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We've all seen movies in which gangsters are treated by (paid or coerced) veterinarians in order to avoid law enforcement in hospitals. How bad are animal-grade pharmaceuticals for human health, in real life? I assume that they are held to decent standards of purity, and sterility. How do these compare to human-grade drugs? Are they OK, say, for emergency situations?

  • More often than not they're the same drugs. I've owned dogs most of my life, and probably 95% of the prescriptions we give them come from the same drugstore we get ours and they're the same drugs. That said, it depends on the drug in question. There's no answer to your question because it's too broad. – Carey Gregory Aug 19 '19 at 3:54
  • Can you find a way to narrow it down to a specific drug or class of drugs? – Carey Gregory Aug 19 '19 at 3:58
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    I don't have a specific drug in mind. If some types of medicines are held to the same standards as those for humans, and others not, then an explanation of why that is the case would certainly be the starting point of a good answer to this question :) – Mowgli Aug 19 '19 at 4:05
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    This is a good question. For example, suppose I have bronchitis but can only obtain horse antibiotics from the local farm supply shop. Assuming I match drug, dosage, route, etc., how much of a "risk" am I taking on? I recognize that this would hardly ever be clinically recommended as a best practice, but can the risk be quantified or at least described in a coherent way (e.g. 2% greater chance of being poisoned by impurities, 0.5% chance of having a seizure from veterinary-specific binders and inactive ingredients, etc.), or is "don't do it, it's baaaad" the most anyone can say? – Robert Columbia Aug 19 '19 at 22:11
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Some problems with using veterinary drugs by humans:

1) It's illegal.

Any deviation from the label, by veterinarians or lay persons is an illegal use...(American Veterinary Medical Association)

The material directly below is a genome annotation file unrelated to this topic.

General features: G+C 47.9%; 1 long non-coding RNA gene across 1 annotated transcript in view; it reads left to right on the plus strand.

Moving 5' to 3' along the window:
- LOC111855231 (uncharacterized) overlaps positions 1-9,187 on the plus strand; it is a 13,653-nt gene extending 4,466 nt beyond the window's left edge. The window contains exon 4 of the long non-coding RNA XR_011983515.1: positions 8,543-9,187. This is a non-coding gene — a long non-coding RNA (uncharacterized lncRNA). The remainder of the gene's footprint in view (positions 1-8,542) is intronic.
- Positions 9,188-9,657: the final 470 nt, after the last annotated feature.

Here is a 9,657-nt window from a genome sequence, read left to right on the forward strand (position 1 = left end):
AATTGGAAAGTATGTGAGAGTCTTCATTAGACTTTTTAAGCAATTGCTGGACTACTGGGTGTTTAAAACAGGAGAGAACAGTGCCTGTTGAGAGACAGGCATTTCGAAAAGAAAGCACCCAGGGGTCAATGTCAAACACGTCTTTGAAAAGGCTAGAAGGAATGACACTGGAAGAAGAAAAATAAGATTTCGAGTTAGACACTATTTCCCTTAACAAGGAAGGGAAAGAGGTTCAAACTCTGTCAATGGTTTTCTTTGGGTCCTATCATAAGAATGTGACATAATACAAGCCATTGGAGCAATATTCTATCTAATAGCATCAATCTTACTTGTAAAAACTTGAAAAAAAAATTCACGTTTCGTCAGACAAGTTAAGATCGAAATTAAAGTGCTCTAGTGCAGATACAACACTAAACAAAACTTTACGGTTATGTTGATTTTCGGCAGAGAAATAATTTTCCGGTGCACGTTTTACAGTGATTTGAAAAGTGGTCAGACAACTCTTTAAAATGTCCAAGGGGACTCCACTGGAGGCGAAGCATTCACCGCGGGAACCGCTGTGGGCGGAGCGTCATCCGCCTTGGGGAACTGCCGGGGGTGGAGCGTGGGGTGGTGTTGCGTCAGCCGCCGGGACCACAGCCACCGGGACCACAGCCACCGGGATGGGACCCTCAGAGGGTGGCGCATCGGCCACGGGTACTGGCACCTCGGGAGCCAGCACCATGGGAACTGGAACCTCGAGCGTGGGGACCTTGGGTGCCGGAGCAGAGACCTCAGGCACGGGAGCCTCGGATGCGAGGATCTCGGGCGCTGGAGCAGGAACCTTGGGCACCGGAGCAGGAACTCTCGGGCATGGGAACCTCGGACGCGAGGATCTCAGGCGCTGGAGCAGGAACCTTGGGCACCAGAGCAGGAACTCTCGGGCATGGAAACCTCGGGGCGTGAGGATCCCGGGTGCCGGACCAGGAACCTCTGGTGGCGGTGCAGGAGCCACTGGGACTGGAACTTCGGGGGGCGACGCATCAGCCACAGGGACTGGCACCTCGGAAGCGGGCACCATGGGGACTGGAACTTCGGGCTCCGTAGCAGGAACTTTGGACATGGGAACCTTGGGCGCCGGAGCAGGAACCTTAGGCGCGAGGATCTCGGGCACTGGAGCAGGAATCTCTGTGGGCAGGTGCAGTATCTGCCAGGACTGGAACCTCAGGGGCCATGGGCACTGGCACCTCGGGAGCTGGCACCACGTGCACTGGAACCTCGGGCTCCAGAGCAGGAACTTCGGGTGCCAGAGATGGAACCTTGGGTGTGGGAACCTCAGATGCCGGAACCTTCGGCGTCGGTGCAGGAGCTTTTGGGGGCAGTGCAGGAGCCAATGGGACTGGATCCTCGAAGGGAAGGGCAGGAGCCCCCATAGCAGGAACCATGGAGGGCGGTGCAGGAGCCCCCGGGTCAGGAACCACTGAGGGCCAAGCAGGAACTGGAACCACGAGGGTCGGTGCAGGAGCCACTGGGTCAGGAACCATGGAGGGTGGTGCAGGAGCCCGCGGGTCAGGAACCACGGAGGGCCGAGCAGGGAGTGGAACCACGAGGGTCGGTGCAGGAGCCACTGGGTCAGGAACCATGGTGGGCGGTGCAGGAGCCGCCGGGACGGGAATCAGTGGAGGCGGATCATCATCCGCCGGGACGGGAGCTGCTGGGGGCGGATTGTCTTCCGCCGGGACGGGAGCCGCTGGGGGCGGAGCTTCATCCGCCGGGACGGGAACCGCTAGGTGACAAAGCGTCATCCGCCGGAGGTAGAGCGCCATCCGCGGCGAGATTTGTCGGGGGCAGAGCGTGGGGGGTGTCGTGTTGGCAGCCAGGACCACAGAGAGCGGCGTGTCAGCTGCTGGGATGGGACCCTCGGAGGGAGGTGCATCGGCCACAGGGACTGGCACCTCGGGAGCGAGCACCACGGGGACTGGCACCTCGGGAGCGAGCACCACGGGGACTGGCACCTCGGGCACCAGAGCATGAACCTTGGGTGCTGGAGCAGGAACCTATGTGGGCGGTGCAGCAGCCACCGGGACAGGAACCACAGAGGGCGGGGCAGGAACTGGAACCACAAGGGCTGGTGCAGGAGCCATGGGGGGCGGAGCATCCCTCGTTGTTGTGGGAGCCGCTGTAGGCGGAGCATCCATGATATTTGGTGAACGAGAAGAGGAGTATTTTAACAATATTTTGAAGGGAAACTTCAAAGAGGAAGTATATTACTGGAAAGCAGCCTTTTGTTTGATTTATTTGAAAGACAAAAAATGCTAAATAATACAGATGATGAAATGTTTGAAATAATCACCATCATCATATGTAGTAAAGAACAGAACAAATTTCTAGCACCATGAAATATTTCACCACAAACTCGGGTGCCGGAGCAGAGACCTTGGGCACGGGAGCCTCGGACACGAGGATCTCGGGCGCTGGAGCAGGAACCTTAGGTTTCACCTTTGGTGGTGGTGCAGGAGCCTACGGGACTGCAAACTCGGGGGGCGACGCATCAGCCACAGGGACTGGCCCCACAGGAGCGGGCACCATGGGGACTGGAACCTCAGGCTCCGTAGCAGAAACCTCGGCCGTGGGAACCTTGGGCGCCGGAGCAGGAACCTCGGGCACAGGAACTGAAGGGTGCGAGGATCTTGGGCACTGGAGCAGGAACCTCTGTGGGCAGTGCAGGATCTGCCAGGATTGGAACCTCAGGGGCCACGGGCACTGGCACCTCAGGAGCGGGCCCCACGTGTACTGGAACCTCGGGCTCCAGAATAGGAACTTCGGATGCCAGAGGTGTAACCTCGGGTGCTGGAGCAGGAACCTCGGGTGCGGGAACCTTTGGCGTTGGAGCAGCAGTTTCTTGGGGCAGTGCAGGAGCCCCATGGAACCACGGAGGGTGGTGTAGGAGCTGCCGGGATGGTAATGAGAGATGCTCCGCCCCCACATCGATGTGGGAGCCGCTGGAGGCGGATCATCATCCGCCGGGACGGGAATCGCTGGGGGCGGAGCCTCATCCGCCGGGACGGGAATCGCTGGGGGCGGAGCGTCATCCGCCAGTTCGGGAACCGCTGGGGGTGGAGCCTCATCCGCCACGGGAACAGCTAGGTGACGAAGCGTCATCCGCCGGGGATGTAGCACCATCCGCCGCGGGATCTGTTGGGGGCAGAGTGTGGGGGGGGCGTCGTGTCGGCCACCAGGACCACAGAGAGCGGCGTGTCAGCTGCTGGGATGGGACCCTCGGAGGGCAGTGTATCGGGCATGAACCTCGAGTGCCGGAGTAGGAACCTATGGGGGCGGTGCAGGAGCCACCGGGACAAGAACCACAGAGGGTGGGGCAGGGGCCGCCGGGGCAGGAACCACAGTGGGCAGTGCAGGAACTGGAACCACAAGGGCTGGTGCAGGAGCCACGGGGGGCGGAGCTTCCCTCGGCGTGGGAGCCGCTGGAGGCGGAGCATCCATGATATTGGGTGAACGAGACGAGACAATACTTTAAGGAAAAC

2) It can be harmful for your actual condition.

If you wrongly self-diagnose yourself, a certain drug that is not intended to treat your actual condition, can dangerously interact with it.

Example: fish antibiotics:

...most upper respiratory problems, for example, have the same symptoms. But many of the diseases are viruses and don't respond to antibiotics....taking an antibiotic can complicate the course of that event (U.S. Department of Defense, 2002).

3) It can cause significant side effects.

Drugs intended only for animals have not been tested in humans, so they can have significant side effects in humans (due to active or added substances).

Example 1:

Closantel is a halogenated salicylanilide with a potent anti parasitic activity. It is widely used in management of parasitic infestation in animals, but is contraindicated in humans.

A 34-year-old man with depression was referred to our center with progressive loss of vision in both eyes 10 days after unintentional ingestion of three 500 mg tablets of Closantel (BMC Ophtalmology, 2016).

Example 2:

Acepromazine is a phenothiazine that is used exclusively in veterinary medicine for multiple purposes.

A 54-year-old woman intentionally ingested 950 mg of her dog’s acepromazine. Within 3 h of ingestion, she developed central nervous system and respiratory depression along with hypotension requiring non-invasive ventilation and vasopressors (Journal of Medical Toxicology, 2015).

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  • Case 1 is not really relevant to biology itself, and cases 2 and 3 are only valid in the case of people taking the wrong drug (e.g. taking antibiotics is useless for viral infections, even if the antibiotics are human-grade). However there are plenty of active molecules in veterinary drugs that are, or have been, used in human therapy; for example ampicillin, lidocaine, isoflurane, and many others. Do you have any insight about these? – Mowgli Sep 9 '19 at 0:05

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